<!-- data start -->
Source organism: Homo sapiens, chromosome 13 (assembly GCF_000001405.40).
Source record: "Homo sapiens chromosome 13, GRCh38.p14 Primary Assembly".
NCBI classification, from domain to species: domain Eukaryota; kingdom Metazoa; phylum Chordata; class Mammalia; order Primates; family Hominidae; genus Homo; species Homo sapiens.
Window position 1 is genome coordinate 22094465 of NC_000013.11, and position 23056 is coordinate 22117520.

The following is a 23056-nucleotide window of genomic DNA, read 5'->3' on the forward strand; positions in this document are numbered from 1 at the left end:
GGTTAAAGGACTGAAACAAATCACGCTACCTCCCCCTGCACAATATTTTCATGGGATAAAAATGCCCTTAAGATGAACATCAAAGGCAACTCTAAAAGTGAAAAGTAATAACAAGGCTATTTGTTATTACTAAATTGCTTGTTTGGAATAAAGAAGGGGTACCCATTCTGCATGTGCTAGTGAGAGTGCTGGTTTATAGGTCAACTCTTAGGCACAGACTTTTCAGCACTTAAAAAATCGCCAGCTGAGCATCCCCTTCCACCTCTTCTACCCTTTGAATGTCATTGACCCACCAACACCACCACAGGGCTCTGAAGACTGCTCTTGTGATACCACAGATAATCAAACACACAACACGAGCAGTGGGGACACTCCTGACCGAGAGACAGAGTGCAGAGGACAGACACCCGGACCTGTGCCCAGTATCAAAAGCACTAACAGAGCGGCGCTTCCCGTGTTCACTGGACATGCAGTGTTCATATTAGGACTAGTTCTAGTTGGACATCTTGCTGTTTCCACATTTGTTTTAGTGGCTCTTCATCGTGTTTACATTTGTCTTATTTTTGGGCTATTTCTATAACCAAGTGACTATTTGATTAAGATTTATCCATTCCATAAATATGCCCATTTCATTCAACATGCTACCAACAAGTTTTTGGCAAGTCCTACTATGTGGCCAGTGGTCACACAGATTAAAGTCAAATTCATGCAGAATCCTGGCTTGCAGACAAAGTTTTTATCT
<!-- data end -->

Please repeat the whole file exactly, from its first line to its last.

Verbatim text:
Source organism: Homo sapiens, chromosome 13 (assembly GCF_000001405.40).
Source record: "Homo sapiens chromosome 13, GRCh38.p14 Primary Assembly".
NCBI classification, from domain to species: domain Eukaryota; kingdom Metazoa; phylum Chordata; class Mammalia; order Primates; family Hominidae; genus Homo; species Homo sapiens.
Window position 1 is genome coordinate 22094465 of NC_000013.11, and position 23056 is coordinate 22117520.

The following is a 23056-nucleotide window of genomic DNA, read 5'->3' on the forward strand; positions in this document are numbered from 1 at the left end:
GGTTAAAGGACTGAAACAAATCACGCTACCTCCCCCTGCACAATATTTTCATGGGATAAAAATGCCCTTAAGATGAACATCAAAGGCAACTCTAAAAGTGAAAAGTAATAACAAGGCTATTTGTTATTACTAAATTGCTTGTTTGGAATAAAGAAGGGGTACCCATTCTGCATGTGCTAGTGAGAGTGCTGGTTTATAGGTCAACTCTTAGGCACAGACTTTTCAGCACTTAAAAAATCGCCAGCTGAGCATCCCCTTCCACCTCTTCTACCCTTTGAATGTCATTGACCCACCAACACCACCACAGGGCTCTGAAGACTGCTCTTGTGATACCACAGATAATCAAACACACAACACGAGCAGTGGGGACACTCCTGACCGAGAGACAGAGTGCAGAGGACAGACACCCGGACCTGTGCCCAGTATCAAAAGCACTAACAGAGCGGCGCTTCCCGTGTTCACTGGACATGCAGTGTTCATATTAGGACTAGTTCTAGTTGGACATCTTGCTGTTTCCACATTTGTTTTAGTGGCTCTTCATCGTGTTTACATTTGTCTTATTTTTGGGCTATTTCTATAACCAAGTGACTATTTGATTAAGATTTATCCATTCCATAAATATGCCCATTTCATTCAACATGCTACCAACAAGTTTTTGGCAAGTCCTACTATGTGGCCAGTGGTCACACAGATTAAAGTCAAATTCATGCAGAATCCTGGCTTGCAGACAAAGTTTTTATCT